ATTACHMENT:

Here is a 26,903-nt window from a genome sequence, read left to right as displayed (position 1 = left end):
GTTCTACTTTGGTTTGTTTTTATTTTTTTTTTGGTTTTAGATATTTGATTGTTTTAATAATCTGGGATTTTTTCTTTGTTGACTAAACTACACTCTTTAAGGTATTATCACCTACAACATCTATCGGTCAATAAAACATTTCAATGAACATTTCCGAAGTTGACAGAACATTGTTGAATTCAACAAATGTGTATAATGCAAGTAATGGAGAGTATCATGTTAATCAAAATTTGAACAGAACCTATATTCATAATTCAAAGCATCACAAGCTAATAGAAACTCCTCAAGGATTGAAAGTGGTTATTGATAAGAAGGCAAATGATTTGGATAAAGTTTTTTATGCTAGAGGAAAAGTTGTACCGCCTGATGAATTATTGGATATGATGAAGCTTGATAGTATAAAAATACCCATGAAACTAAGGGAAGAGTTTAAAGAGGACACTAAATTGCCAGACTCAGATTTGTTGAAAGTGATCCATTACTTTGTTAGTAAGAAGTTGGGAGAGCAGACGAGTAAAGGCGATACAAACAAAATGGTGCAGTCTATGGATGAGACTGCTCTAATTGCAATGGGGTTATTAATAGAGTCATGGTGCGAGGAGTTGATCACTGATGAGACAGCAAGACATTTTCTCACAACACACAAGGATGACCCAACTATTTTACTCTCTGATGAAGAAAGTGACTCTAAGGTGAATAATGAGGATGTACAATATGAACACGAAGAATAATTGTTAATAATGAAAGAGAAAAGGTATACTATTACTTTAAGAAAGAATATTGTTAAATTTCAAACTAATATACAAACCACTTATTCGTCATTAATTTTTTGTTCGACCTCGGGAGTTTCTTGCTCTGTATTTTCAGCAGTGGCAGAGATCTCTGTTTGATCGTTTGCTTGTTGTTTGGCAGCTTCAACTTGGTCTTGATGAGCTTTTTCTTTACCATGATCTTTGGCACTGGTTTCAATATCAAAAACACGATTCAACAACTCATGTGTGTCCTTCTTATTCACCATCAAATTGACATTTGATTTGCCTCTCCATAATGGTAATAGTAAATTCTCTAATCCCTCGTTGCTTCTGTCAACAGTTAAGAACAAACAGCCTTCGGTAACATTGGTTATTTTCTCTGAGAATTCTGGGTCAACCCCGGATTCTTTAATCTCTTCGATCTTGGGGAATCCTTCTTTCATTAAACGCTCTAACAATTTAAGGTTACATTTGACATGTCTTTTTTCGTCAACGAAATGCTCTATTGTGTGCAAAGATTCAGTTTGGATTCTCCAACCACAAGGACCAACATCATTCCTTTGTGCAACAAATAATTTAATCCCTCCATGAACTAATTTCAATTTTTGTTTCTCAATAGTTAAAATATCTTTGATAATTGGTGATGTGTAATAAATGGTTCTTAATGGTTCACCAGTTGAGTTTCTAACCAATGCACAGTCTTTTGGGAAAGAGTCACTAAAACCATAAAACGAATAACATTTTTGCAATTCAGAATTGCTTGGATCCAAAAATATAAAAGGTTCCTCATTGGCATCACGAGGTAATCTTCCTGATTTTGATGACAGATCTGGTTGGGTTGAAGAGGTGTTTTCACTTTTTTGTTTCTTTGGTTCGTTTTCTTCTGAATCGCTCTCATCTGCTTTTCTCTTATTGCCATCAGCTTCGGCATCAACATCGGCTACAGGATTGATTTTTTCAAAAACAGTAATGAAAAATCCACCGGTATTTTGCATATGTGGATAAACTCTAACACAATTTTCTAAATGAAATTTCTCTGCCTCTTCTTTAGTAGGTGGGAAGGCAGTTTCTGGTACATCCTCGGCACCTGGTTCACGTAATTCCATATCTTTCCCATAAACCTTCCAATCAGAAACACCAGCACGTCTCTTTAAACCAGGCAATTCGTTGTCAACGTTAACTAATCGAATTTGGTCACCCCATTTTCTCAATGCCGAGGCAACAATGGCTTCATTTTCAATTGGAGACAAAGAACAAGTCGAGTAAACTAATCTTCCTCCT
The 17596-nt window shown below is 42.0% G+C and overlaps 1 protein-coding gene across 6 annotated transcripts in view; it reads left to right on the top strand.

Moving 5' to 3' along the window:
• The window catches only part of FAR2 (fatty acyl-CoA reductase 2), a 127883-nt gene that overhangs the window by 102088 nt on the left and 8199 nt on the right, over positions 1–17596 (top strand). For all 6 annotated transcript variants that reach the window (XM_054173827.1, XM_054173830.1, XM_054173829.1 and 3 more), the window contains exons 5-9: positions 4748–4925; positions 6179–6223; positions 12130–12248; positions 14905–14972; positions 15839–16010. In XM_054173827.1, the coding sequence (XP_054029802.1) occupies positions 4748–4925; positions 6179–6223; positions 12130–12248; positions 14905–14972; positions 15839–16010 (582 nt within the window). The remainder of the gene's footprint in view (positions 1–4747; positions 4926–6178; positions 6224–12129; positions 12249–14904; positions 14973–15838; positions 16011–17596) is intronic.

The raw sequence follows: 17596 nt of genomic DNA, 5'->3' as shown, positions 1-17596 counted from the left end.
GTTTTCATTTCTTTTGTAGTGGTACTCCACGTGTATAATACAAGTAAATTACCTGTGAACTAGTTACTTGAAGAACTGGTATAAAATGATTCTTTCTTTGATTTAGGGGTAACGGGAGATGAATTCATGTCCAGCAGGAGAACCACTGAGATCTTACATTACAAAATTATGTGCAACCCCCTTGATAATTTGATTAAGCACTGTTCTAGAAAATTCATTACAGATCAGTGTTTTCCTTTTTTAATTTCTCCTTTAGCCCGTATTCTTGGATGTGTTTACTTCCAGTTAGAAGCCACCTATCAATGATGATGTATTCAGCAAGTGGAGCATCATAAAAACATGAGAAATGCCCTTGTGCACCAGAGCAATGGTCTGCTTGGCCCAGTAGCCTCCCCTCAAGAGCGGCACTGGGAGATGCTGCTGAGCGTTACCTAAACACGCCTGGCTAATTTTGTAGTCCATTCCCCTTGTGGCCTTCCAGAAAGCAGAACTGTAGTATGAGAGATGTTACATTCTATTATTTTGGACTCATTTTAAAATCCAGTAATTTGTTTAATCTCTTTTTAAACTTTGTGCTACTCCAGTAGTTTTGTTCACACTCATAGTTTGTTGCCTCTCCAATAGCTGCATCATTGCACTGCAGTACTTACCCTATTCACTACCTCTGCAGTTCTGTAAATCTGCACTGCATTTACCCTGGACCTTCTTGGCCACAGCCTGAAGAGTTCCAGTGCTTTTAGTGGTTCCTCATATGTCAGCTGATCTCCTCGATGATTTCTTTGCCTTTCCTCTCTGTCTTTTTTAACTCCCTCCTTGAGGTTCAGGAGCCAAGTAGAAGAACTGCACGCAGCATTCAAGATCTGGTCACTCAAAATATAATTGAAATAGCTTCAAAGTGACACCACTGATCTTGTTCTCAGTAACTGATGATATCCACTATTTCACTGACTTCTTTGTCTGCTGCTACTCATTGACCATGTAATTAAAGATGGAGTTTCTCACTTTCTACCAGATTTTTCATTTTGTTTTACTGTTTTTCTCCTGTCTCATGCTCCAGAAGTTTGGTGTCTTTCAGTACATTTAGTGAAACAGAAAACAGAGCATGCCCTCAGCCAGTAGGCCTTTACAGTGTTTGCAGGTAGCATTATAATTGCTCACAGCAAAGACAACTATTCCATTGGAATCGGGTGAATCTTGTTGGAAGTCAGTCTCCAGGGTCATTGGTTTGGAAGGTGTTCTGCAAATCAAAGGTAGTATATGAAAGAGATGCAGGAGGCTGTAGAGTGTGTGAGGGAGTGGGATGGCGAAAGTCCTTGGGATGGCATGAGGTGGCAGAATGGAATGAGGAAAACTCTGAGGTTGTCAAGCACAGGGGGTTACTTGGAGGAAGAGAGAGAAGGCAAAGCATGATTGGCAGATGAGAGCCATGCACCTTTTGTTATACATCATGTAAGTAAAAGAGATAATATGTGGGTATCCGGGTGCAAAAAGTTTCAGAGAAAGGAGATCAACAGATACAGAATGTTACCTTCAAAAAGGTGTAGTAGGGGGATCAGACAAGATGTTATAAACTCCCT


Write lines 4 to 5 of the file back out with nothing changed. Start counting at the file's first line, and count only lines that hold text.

Moving 5' to 3' along the window:
• The window catches only part of FAR2 (fatty acyl-CoA reductase 2), a 127883-nt gene that overhangs the window by 102088 nt on the left and 8199 nt on the right, over positions 1–17596 (top strand). For all 6 annotated transcript variants that reach the window (XM_054173827.1, XM_054173830.1, XM_054173829.1 and 3 more), the window contains exons 5-9: positions 4748–4925; positions 6179–6223; positions 12130–12248; positions 14905–14972; positions 15839–16010. In XM_054173827.1, the coding sequence (XP_054029802.1) occupies positions 4748–4925; positions 6179–6223; positions 12130–12248; positions 14905–14972; positions 15839–16010 (582 nt within the window). The remainder of the gene's footprint in view (positions 1–4747; positions 4926–6178; positions 6224–12129; positions 12249–14904; positions 14973–15838; positions 16011–17596) is intronic.